From its bulky long-handle origins, to its current handheld portability, the dermatoscope has developed tremendously, becoming to some dermatologists, what the stethoscope is to the medical physician [1]. While the dermatoscope is most commonly used to assess melanoma and pigmented lesions, other indications for its use include the diagnosis of non-pigmented lesions and other dermatological conditions (e.g., inflammatory diseases, infectious diseases, and hair/nail diseases) [2-6]. In general, studies have shown that proper dermoscopy use improves diagnostic accuracy, reduces unnecessary biopsies, and can even be used to monitor the outcomes and adverse effects of various treatments [3,4,6-8]. Despite a reported increase in the rate of dermoscopy use in the United States over the past decade, inadequate dermoscopy training in residency still represents one of the most important barriers to the use of dermoscopy [9-11]. To better understand the status of dermoscopy training in US residency programs, we surveyed dermatology residents and program directors (PDs) regarding education practices at their institutions and utilized residents’ confidence with dermoscopy and satisfaction with training as surrogate markers to gauge the quality of dermoscopy training. With the first ever input from PDs on this topic, we aim to close the knowledge gap between teacher and student, bringing the perceptions of both groups together for a consensus.

Methods

One hundred eighteen ACGME (Accreditation Council for Graduate Medical Education) dermatology programs were identified on FREIDA Online® (Fellowship and Residency Electronic Interactive Database Access). Dermatology residents and PDs of accredited dermatology programs were contacted via email directly or through forwarded messages, inviting them to participate in a self-report survey. Email addresses were obtained from FREIDA Online® or from direct correspondence with the contact person listed on FREIDA Online®. Participation was voluntary and participants did not receive financial compensation.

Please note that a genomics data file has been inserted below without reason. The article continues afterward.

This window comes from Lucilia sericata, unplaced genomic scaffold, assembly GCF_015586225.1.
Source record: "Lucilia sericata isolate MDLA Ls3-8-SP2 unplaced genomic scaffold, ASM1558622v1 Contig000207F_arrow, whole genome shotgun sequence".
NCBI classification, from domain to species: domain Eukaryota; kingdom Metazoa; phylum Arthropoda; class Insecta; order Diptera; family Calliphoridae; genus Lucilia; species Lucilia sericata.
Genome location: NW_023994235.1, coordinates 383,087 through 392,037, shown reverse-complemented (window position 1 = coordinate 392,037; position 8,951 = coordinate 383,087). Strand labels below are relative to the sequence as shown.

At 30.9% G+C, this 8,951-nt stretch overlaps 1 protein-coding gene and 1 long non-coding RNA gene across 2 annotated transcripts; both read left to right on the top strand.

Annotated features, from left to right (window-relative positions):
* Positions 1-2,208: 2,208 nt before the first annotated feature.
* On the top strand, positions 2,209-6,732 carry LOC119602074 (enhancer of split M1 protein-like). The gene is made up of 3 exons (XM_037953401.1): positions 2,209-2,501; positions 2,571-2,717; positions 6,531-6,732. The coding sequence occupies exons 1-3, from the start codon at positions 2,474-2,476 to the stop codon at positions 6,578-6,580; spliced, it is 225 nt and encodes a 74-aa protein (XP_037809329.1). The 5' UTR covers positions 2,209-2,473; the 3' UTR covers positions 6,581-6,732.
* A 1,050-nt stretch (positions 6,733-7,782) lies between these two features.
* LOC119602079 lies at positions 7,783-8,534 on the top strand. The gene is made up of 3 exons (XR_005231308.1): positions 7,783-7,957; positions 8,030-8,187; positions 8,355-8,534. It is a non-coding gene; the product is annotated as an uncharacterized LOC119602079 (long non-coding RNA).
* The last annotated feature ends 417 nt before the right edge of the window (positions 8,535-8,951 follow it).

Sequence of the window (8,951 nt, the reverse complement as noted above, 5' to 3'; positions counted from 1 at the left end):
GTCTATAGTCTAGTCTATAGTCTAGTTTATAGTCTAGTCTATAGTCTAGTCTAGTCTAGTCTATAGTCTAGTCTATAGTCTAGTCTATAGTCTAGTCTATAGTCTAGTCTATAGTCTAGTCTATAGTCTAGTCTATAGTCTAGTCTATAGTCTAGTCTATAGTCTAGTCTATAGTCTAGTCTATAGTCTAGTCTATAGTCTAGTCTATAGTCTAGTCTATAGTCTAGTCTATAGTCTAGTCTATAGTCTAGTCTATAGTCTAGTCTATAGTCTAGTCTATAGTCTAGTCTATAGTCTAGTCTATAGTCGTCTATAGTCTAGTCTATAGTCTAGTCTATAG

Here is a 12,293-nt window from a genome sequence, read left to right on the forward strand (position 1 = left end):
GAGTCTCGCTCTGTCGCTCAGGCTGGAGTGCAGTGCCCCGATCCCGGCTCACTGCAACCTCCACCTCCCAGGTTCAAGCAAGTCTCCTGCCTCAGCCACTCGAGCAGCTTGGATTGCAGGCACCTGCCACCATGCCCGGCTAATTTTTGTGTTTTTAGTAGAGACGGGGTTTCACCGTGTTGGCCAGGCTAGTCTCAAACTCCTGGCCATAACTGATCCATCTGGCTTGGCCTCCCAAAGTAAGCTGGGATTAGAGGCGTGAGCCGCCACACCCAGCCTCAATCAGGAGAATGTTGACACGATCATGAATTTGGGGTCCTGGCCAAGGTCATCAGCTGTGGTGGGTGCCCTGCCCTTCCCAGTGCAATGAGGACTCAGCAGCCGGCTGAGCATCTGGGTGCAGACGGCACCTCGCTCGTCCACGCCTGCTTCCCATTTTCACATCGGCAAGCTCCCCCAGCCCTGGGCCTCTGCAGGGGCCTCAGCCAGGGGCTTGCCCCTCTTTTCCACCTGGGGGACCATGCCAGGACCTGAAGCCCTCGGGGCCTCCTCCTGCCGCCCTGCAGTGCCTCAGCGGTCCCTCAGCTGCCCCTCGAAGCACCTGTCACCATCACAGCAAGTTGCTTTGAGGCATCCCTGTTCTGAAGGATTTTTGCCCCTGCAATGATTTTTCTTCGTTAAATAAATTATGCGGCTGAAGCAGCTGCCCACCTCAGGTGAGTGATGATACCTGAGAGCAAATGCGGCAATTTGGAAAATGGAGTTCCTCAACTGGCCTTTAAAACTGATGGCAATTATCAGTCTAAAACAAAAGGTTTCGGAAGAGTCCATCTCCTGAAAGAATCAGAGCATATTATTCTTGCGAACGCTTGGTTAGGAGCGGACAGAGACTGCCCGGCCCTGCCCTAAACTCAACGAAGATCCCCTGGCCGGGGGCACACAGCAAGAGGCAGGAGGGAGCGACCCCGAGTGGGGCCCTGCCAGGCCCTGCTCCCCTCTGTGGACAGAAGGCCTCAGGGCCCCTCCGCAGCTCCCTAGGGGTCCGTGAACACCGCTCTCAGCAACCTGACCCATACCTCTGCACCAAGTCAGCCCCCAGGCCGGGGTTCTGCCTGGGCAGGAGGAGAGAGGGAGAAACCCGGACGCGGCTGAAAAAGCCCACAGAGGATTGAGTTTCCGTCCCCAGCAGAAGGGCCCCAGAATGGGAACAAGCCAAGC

The survey was designed with questions pertaining to demographics, dermoscopy use, and training, using previous dermoscopy survey studies as guidelines [2,9,10,12,13]. PDs were additionally asked about their role in teaching dermoscopy and their beliefs regarding resident performance in relation to dermoscopy use. Similarly, residents were additionally asked if they planned on using dermoscopy after residency, as well as if their attendings advocated the use of dermoscopy. Residents’ confidence using dermoscopy in general and satisfaction with training in residency were scored on a 5-point Likert scale, with 1 being not confident/not satisfied and 5 being very confident/very satisfied. The original survey was piloted by academic dermatologists and dermatology residents from the Albert Einstein College of Medicine/Montefiore Medical Center, and revisions were made accordingly before finalization. A link to the appropriate 27-question survey (resident or PD version) (using SurveyMonkey®) along with a cover letter describing the study goals was emailed to residents, PDs, and program coordinators. The surveys were initially sent in August 2015. Four hundred seventeen residents were emailed (79 directly, and 338 indirectly, forwarded by PDs or program coordinators), and 118 PDs were emailed (78 directly, and 40 indirectly, forwarded by program coordinators). Non-responding residents, PDs, and program coordinators were sent a reminder email after two weeks and four weeks, up to a total of three emails. This study conformed to the ethical guidelines of the 1975 Declaration of Helsinki as reflected in its approval by the Albert Einstein College of Medicine/Montefiore Medical Center Institutional Review Board.

Data Entry and Statistical Analysis